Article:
View from the Crack den

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How I love Milner! How I will miss this elegant, ghetto dormitory, with its shiny, new exterior paint job and its dingy rooms with their broken heaters and unopenable windows. Motel Milner has been my home for these eight months, and I will ever hold it dear to my heart.

Hardly.

This dorm is dirty, loud, and unpleasant in nearly every respect. No, it doesn’t have those insane asylum vibes that Binford emanates, nor does it exude feminazism like Mary Hobbs. And, from the outside at least, it looks nice, unlike the high security prison atmosphere of Bryan. But it is, perhaps, the most disturbing place of residence I could imagine.

The dorm manages to segregate its dwellers more efficiently than any Jim Crow laws ever could. The first floor — all male—is populated almost entirely by athletes. (Apparently they’re too weak after all that body-building crap to climb stairs with all us smokers.) The second floor. . . I know, perhaps, a grand total of five people there; I tend to steer clear of it, with its sickly “desert tones” color scheme and weird smell. And then there’s the third floor — my humble abode.

It is neatly divided in half, girls on one end, guys on the other. The north end reeks of testosterone; the Fighting Quakers football team seems to have succeeded in some sort of violent takeover of that side of the dorm. Pitifully however, they left some infiltrating little hippie boys, scattered throughout their ranks like dirty gym socks discarded on a locker room floor.

But it’s not as if the athletes are responsible for the weirdness of the dorm. Far from it. I have this sinking feeling the Milner Funk just sort of oozes out of the walls.

There’s something oddly endearing about the Funk, though. Life might get boring or just outright peaceful were it not for the distraction the weirdness provides. Last Saturday night, for example. . .

It was 3:00 a.m., on one of those surprisingly cool nights we pretend is “refreshing” after a steaming hot day. A friend and I were sitting on the patio, smoking the night’s last cigarette and thinking happily about going to bed. No such luck, of course. As should be expected, some unendurably random and obnoxious thing happened.

The fire alarm went off. And the Milner fire alarm is really quite amazing. I’ve never before had the misfortune to hear anything remotely comparable. Imagine the world’s loudest alarm clock, and multiply that monstrosity by about fifty. The noise assaults your eardrums in a throbbing way that some might find pleasant — “some” referring to those sadomasochistic freaks of nature who sleep on nails and eat live goldfish.

So the damn thing’s loud. Within seconds, it had shattered whatever shreds of peace we’d had. The more than a hundred residents of good ol’ Motel Milner poured out of their rooms, down the ugly-carpeted hallways, past the broken windows beside the stairs, and out onto the cigarette-butt ridden patio.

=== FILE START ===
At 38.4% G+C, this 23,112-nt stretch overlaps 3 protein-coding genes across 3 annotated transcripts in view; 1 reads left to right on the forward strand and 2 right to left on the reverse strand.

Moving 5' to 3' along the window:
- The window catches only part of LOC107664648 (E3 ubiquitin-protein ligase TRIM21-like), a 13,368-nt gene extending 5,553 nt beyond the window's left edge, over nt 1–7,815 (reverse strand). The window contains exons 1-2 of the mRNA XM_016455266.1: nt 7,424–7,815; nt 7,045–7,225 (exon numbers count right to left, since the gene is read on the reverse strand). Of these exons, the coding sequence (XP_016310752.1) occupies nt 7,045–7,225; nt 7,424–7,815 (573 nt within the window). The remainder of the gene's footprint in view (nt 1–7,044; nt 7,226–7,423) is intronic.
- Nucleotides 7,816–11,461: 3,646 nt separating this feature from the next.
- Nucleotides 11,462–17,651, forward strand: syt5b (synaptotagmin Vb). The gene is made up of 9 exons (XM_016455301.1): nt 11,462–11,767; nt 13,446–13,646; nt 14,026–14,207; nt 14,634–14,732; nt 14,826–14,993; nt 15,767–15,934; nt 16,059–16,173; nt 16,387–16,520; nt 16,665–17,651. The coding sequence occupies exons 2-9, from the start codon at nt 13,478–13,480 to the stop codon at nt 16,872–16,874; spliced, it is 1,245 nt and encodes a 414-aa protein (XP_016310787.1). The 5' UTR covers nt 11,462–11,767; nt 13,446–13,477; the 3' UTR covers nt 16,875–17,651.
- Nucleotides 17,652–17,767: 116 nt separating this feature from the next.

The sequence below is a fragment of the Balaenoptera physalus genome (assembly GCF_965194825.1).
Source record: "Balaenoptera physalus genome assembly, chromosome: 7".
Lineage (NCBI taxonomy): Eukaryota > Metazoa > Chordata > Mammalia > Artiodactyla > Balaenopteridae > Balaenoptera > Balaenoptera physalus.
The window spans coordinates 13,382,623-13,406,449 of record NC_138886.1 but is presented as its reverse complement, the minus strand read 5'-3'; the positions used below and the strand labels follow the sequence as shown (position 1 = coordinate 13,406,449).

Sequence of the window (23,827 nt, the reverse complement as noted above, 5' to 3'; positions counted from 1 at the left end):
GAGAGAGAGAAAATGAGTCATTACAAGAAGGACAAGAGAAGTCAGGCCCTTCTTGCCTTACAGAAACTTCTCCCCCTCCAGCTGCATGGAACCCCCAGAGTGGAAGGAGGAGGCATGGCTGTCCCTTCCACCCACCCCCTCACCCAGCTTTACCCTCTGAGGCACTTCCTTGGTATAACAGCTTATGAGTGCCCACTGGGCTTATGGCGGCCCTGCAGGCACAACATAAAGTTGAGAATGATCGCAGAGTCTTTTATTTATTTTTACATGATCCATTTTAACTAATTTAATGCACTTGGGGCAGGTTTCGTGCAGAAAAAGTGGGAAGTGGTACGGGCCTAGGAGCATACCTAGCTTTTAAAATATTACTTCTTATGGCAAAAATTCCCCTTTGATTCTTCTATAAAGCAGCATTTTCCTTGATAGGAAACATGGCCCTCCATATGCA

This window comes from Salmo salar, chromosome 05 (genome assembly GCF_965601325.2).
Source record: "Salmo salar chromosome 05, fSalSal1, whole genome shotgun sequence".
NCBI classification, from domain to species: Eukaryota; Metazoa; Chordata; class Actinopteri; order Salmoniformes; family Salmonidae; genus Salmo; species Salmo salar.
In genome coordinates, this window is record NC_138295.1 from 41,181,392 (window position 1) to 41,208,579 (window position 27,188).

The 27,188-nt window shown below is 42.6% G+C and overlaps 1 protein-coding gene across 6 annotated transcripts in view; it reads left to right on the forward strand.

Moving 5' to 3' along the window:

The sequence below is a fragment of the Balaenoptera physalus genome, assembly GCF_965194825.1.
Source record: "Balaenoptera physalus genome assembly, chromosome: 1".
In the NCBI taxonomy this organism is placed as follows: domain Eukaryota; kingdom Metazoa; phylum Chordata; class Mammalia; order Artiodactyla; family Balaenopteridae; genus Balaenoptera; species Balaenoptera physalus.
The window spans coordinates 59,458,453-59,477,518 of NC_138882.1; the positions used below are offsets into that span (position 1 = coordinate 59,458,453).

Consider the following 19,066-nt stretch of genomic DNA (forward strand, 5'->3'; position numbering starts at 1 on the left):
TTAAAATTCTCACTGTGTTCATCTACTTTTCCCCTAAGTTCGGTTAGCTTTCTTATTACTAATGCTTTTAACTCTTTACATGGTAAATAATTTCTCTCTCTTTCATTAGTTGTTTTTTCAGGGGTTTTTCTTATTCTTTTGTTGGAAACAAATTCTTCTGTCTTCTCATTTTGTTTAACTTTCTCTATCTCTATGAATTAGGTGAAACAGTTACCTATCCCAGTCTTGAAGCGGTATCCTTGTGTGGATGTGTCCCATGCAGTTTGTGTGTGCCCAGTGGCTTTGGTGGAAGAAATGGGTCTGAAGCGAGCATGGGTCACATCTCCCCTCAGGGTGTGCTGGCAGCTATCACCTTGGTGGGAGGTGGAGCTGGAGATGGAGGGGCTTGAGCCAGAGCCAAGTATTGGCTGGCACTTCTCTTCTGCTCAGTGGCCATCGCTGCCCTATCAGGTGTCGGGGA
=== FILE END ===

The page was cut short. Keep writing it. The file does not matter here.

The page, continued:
Some poor kids had obviously been asleep — they arrived bearing blankets and stuffed animals, clad in boxers and bathrobes. Others had been doing homework, to judge from the blank, murderous expressions on their faces and books in their hands. Of course, the loud and obnoxious drunks sat among us too; they vied the cacophony of the fire alarm itself with their idiotic shouts back and forth to each other across the vast fifteen or so feet the patio spans.

Finally, at a quarter to four, the ordeal ended, and we were allowed to go back to our chemical-covered little beds. As we staggered back inside, whining all the way, I felt strangely close to these people, as if, in our shared misery, we had bonded. We had complained, shivered, chain-smoked, and hated life together; we’d become something near to friends.

So I’d like to thank that benevolent jerk who sprayed the fire extinguisher all over the third floor. Without him, I might never have gotten the chance to bond with the array of morons who share my dorm. Without him, I would never have been forcibly detained on my own front porch for nearly an hour. Without him, that little twerp so near to my heart, I would never have been unpleasantly awoken by the fire alarm again at 10:00 the following morning.

And this is what I’ll miss next year. In only a few weeks, we Milnerites will dismantle our dingy rooms, never to return to them. We’ll never again have the opportunity — welcome or not — to sit with that exact group of harassed people on the patio at 3:30 a.m. Never again (one hopes) will we have the same Funk invading our rooms, never hear quite the same combination of bad music blaring from various rooms down the hall. Things will change, and we can do nothing to stop it. It’s always sad when an era ends; I’m sure even the termination of the Holocaust was mourned by someone. Call me nostalgic, sentimental, or braindead, but I’m gonna miss this ol’ hellhole.